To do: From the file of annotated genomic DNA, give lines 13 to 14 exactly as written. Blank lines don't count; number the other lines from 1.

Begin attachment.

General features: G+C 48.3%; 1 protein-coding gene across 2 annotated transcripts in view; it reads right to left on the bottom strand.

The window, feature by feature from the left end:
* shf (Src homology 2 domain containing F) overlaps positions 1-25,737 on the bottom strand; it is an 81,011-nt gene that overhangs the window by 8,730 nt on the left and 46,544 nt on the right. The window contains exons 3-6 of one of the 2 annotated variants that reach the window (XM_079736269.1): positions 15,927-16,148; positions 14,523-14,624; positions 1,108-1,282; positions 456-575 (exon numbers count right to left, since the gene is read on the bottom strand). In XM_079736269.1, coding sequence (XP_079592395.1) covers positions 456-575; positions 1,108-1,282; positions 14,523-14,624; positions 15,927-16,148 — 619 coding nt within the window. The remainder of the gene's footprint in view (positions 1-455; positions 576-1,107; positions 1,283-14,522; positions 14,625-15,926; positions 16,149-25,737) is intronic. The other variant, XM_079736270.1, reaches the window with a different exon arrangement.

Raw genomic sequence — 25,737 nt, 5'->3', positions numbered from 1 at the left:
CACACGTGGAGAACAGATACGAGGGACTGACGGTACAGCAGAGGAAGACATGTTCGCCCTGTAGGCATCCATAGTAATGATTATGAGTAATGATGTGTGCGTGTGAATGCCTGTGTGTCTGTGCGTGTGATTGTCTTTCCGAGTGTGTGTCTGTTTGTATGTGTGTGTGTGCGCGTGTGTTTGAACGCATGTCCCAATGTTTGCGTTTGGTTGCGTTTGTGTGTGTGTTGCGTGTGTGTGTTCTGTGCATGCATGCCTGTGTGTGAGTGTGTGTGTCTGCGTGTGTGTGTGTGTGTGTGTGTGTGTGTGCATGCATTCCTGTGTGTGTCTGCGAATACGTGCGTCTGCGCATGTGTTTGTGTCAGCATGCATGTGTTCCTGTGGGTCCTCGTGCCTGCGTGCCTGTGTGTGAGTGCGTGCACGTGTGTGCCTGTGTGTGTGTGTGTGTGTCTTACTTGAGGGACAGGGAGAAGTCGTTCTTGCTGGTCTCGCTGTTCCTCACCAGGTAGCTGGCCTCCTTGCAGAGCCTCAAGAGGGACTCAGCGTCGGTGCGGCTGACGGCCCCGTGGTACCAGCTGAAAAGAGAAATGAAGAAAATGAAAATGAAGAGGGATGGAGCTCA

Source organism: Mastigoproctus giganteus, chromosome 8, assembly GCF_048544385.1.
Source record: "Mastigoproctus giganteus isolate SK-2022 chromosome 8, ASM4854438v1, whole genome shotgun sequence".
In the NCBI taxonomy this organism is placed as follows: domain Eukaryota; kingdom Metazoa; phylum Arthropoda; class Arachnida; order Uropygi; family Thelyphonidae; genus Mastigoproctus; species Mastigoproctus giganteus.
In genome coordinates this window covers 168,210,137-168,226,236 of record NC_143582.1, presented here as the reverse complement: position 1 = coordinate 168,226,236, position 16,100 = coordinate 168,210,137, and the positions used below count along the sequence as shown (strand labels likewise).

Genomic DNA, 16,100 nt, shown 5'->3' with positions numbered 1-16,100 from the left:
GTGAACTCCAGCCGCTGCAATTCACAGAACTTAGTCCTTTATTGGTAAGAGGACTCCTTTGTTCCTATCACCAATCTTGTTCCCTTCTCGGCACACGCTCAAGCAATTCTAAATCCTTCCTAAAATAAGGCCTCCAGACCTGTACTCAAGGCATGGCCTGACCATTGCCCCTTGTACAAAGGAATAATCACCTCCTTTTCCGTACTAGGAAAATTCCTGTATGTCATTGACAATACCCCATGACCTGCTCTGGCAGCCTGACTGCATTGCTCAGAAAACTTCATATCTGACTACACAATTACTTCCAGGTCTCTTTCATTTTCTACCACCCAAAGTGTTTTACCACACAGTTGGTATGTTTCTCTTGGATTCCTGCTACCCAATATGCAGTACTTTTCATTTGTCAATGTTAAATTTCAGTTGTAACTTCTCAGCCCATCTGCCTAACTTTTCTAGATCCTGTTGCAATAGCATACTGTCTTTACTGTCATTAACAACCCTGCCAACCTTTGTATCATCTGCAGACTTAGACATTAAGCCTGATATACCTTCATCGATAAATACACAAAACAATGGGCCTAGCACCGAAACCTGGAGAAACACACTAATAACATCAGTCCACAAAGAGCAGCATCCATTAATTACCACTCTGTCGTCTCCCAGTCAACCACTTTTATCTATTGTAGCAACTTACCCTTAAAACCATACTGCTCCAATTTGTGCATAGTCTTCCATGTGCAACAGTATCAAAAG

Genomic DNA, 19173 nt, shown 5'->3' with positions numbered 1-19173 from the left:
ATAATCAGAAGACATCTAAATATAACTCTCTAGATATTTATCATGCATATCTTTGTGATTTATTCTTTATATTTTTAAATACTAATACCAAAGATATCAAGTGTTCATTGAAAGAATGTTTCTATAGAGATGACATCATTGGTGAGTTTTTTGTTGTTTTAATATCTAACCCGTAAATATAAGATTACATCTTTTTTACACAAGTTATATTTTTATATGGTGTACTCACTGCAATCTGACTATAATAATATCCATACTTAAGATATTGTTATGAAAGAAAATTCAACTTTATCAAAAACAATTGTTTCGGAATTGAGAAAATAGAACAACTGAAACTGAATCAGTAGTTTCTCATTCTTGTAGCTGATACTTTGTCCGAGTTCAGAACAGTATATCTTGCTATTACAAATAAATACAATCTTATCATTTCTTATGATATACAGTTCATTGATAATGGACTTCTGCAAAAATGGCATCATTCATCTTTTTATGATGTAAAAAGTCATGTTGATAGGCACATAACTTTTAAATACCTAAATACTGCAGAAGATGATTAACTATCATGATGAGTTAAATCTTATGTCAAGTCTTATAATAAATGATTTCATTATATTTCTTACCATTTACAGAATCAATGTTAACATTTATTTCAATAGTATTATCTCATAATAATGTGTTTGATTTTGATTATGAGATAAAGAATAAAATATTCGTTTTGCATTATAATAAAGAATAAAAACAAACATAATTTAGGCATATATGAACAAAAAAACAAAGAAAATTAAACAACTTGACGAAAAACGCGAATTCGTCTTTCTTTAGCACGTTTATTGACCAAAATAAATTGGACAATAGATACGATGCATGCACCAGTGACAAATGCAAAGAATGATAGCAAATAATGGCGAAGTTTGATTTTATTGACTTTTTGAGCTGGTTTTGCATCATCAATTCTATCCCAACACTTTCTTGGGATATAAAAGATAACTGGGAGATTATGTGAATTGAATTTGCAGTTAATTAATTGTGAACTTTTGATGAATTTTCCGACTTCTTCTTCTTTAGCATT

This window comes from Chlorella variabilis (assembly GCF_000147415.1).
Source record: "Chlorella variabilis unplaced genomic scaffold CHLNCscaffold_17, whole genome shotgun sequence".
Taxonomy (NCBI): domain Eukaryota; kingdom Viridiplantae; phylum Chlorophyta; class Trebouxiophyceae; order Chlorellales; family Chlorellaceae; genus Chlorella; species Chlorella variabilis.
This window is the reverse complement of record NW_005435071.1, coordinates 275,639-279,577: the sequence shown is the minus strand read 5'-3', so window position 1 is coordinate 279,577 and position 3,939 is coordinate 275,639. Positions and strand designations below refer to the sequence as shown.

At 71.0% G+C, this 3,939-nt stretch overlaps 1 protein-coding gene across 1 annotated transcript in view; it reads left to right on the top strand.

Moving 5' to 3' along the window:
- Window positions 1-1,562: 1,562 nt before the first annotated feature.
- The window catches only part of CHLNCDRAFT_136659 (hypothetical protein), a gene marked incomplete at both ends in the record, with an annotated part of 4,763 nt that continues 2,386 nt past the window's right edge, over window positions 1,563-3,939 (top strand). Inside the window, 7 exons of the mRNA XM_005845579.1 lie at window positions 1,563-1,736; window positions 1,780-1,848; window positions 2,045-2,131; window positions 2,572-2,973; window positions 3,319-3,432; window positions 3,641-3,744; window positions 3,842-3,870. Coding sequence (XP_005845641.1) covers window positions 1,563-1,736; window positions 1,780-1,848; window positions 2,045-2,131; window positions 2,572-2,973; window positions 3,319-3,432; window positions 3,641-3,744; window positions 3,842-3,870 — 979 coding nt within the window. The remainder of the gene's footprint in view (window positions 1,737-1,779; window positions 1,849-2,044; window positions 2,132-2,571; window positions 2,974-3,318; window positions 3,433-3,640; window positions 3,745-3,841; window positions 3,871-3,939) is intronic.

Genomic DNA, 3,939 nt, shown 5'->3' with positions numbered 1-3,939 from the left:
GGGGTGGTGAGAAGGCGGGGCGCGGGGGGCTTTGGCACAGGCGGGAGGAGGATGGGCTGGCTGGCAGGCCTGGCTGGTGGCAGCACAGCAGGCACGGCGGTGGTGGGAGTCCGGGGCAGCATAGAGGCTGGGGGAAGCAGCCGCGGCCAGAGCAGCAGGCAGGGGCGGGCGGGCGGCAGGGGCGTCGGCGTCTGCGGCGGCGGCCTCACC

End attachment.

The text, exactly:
ATAATCAGAAGACATCTAAATATAACTCTCTAGATATTTATCATGCATATCTTTGTGATTTATTCTTTATATTTTTAAATACTAATACCAAAGATATCAAGTGTTCATTGAAAGAATGTTTCTATAGAGATGACATCATTGGTGAGTTTTTTGTTGTTTTAATATCTAACCCGTAAATATAAGATTACATCTTTTTTACACAAGTTATATTTTTATATGGTGTACTCACTGCAATCTGACTATAATAATATCCATACTTAAGATATTGTTATGAAAGAAAATTCAACTTTATCAAAAACAATTGTTTCGGAATTGAGAAAATAGAACAACTGAAACTGAATCAGTAGTTTCTCATTCTTGTAGCTGATACTTTGTCCGAGTTCAGAACAGTATATCTTGCTATTACAAATAAATACAATCTTATCATTTCTTATGATATACAGTTCATTGATAATGGACTTCTGCAAAAATGGCATCATTCATCTTTTTATGATGTAAAAAGTCATGTTGATAGGCACATAACTTTTAAATACCTAAATACTGCAGAAGATGATTAACTATCATGATGAGTTAAATCTTATGTCAAGTCTTATAATAAATGATTTCATTATATTTCTTACCATTTACAGAATCAATGTTAACATTTATTTCAATAGTATTATCTCATAATAATGTGTTTGATTTTGATTATGAGATAAAGAATAAAATATTCGTTTTGCATTATAATAAAGAATAAAAACAAACATAATTTAGGCATATATGAACAAAAAAACAAAGAAAATTAAACAACTTGACGAAAAACGCGAATTCGTCTTTCTTTAGCACGTTTATTGACCAAAATAAATTGGACAATAGATACGATGCATGCACCAGTGACAAATGCAAAGAATGATAGCAAATAATGGCGAAGTTTGATTTTATTGACTTTTTGAGCTGGTTTTGCATCATCAATTCTATCCCAACACTTTCTTGGGATATAAAAGATAACTGGGAGATTATGTGAATTGAATTTGCAGTTAATTAATTGTGAACTTTTGATGAATTTTCCGACTTCTTCTTCTTTAGCATT

This window comes from Chlorella variabilis (assembly GCF_000147415.1).